A conversation with my friend Ehon on the weekend prompted this post. I shared with him a story of a girl I recently met in San Francisco who by way of introducing herself, asked me a question: “So what are you doing to save the world?”
This kind of question usually grates on me, and probably because when I was her age I also had this drive in my life to “save the world”. When I hear it spoken I recall my own innocent desire to be of service in the world; a drive that while having good intentions actually came from a very limited perspective. Of course, to cut-some-slack and be a little graceful towards myself and the girl I met in San Francisco, it is not surprising that we came to the view that the world needed to be changed.
The world is currently facing many ‘challenges’ including food security, health crises, climate change and in some parts of the world – war and economic collapse. On top of this, the social consciousness is littered with images, stories and examples of this need ‘to save’. From superhero stories to the modern day samaritan-come-changemaker, we celebrate people who save others from vulnerability. It is no wonder that when we see images of vulnerability and suffering, that our first instinct is to save them.
It is difficult for me to pinpoint the moment that I realised the world doesn’t need to be changed, but it started somewhere around the discovery of the principle of Soul. I discussed this in the post on Ego and Entrepreneurship, whereby I can identify myself not in the human consciousness, but in the spiritual consciousness. I have a higher identity beyond myself as Benny Callaghan. This is a kind of “I am a spiritual being having a human experience, rather than a human being having a spiritual experience” kind of thing.
Part of this realisation was that there is more to the world than the human consciousness. Until this time I had succumbed to the popular worldview that humans were the most powerful force on the planet. This is very naive, and one only has to look at the trouble we collectively got ourselves into to see that. There are many forces affecting the world today beyond physical forces (geologic change, climate, physics) and human forces (politics, economics, societal change). There are also powerful forces that are largely invisible to many on the planet, making them no less powerful or significant.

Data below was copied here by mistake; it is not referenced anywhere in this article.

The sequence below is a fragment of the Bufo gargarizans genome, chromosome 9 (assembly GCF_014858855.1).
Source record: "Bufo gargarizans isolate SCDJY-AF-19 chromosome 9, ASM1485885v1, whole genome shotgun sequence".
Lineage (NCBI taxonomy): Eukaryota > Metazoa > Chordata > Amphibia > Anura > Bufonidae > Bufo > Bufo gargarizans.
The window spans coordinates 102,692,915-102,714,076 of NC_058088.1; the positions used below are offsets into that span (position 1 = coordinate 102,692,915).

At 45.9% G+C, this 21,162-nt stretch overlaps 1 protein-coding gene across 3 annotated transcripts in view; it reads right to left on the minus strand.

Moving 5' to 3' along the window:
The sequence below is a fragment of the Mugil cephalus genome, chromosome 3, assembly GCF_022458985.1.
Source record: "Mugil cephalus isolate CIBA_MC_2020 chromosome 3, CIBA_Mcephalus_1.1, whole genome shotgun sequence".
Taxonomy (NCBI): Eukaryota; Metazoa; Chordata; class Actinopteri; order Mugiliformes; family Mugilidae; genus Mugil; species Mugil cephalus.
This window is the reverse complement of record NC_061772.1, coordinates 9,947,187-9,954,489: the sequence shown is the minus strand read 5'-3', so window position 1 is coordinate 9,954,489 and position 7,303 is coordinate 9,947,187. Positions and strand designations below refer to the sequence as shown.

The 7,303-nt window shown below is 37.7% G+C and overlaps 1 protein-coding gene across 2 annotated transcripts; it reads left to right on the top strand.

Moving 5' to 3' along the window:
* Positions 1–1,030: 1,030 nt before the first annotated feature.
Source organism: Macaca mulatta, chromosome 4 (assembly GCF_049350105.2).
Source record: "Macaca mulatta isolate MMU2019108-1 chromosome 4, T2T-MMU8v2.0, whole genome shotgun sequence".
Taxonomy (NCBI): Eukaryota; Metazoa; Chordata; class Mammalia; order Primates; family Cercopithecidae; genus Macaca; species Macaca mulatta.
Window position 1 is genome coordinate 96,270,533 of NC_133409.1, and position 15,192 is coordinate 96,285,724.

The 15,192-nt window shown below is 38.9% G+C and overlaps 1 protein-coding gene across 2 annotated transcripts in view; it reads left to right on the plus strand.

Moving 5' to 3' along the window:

Ehon and I got talking on the weekend about theories of change. We both shared the idea that the only person we could change was ourselves. I would also suggest that ethically the only person we should change is ourselves. Who are we to know what is best for another, or why they are experiencing the challenges they are facing? Even if we did have such wisdom about others and the world, it is only the Ego that thinks it is the one doing the changing.
So what does this mean? Do you just sit back and watch the world and its blessings unfold?
There is a strong distinction between interference and involvement. Taking a higher view of a situation and realising that there are more factors at play than us as humans does not mean that we don’t get involved. The ethics of when and how to act is one of the purposes of this blog. I believe that there are powerful ways to act and get involved in ‘change-work’, and have witnessed some beautiful and creative ways that respect the freedom of others. That aside, the one thing that we can do regardless of our situation is to change ourselves.
I am not here to change the world; I am here to be of service to the greater good as the world changes. I know that this journey involves me primarily changing myself. There is a distinction here which I am still trying to understand. And bless the energy of wanting to ‘save the world’. It is still a beautiful thing to step outside of yourself and see yourself as part of something bigger.